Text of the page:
[Excerpt] Japan and the East Asian tiger economies of Korea, Singapore, Hong Kong, (as well as Taiwan) and more recently Malaysia are often touted as the preeminent examples of economies that attained, or have come close to attaining, at different periods of time, the desirable path of high growth, low unemployment, low inflation, that is spread enough to radically reduce absolute poverty in those respective countries.
Japan achieved what has been called its post-war economic miracle from 1952 to 1973, allowing it to wipe out poverty in the country. And while its growth has been relatively stagnant for more than a decade now, it is still the world’s second largest economy possessing one of its highest per capita incomes. Korea’s ascension to the ranks of industrialized economies was more recent but quite rapid, occurring from the early 1980s to the present, its run broken only briefly by the Asian financial crisis of the late 1990s. Estimates of the poverty incidence in Korea differ but typically place it at the low single digits. Singapore began its own climb towards developed-country status immediately after its independence in 1965 and after opening up to foreign investors - over the last four decades it has grown at an average annual rate of better than 8 percent. Hong Kong’s growth began even earlier in the 1950s and 1960s as exporter of textiles, clothes, and toys, although it has moved mainly to financial and trade services since the 1980s – it has grown more than 7 percent per year in the last four decades. Malaysia’s development is the most recent of the five countries, having in fact benefited from foreign direct investments from the earlier developers in the group, particularly Japan and Singapore.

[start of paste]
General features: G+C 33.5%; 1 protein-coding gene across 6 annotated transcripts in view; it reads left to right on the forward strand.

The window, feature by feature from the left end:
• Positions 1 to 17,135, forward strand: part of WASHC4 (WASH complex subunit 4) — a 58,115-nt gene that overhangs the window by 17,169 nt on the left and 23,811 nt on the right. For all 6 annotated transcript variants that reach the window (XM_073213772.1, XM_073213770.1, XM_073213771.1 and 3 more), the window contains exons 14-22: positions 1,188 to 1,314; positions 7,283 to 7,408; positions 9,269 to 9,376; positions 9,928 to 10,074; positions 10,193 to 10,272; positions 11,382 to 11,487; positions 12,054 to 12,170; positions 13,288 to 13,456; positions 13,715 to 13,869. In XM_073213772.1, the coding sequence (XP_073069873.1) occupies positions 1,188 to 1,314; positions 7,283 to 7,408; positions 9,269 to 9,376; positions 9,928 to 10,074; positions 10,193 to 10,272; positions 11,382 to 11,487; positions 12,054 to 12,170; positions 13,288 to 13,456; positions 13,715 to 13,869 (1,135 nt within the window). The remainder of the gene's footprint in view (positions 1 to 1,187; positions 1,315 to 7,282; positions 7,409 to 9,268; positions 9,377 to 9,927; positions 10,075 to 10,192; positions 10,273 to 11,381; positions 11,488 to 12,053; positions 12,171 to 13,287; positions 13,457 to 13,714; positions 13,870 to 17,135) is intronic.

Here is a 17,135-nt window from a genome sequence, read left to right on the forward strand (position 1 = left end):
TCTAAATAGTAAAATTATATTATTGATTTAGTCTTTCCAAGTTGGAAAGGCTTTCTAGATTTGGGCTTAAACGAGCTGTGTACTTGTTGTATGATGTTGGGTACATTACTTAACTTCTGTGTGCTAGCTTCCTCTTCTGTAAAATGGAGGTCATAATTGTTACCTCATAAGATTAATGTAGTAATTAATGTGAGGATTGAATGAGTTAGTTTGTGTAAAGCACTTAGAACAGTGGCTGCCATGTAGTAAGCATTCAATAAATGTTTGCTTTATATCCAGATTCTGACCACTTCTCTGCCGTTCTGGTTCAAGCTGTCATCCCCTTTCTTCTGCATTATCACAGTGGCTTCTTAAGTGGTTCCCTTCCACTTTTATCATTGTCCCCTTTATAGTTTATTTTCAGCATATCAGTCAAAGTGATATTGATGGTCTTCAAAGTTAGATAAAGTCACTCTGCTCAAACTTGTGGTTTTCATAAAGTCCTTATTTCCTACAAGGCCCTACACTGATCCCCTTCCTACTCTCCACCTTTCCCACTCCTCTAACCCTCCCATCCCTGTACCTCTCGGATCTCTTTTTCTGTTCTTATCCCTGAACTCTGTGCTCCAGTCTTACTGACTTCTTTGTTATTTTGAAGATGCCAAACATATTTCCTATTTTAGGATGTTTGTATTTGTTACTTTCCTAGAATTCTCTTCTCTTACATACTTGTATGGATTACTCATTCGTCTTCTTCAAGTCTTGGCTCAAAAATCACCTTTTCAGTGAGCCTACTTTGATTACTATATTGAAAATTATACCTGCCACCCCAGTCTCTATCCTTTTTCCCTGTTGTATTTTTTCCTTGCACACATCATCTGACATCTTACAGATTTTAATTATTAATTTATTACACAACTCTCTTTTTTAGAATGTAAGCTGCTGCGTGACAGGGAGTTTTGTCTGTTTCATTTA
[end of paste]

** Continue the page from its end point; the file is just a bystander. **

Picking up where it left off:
The paths taken by the five economies towards industrialization are quite similar, with growth propelled, at least initially, by very robust industrial sectors stimulated by foreign direct investments directed towards exports. There are still disagreements on the ultimate causes of these developments, with some arguing for the large investments in human and physical capital undertaken in these economies, others from the demographic dividend from the baby boom generation, etc.
What is not in disagreement, and what has been much discussed recently, is that as a consequence of their development paths, all five economies have faced and will continue to face in the coming decades the problem of labour shortage.
There are strong demand and supply forces causing the labour shortage in the five economies. On the demand side, rapid and sustained economic growth required and will likely continue to require a steady increase in the labour force2. Further on the demand side, as a consequence of moving towards more knowledge-based economies, the need for highly-skilled and highly-educated workforce in specific sectors has outstripped what each country can domestically supply. On the supply side, as the economies of the five economies grew, their total fertility rates fell to what is now very much below the replacement level of about two. Furthermore, as per capita income and the standard of living increased in these economies, reservation wages of the domestic workforce have also increased, especially for low-skilled jobs deemed “difficult, dangerous and dirty” or 3-D jobs, thus adding to the supply pressure. The shortage in labour is thus present in the aggregate and for specific jobs or sectors.
All five economies have already implemented various responses to the labour shortages they have faced and are anticipating. Drawing from the available literature, this paper will discuss the extent of the labour shortage in these five economies and their past and present responses to it with a view towards evaluating which policies have worked and are likely to work in the future. The paper proceeds as follows: Section 2 discusses the extent of the labour shortage in Japan, Korea, Singapore, Hong Kong, and Malaysia. Section 3 outlines a model that is used to frame the labour-shortage issue. Section 4 reviews the responses to labour-shortage in the five economies. Section 5 concludes.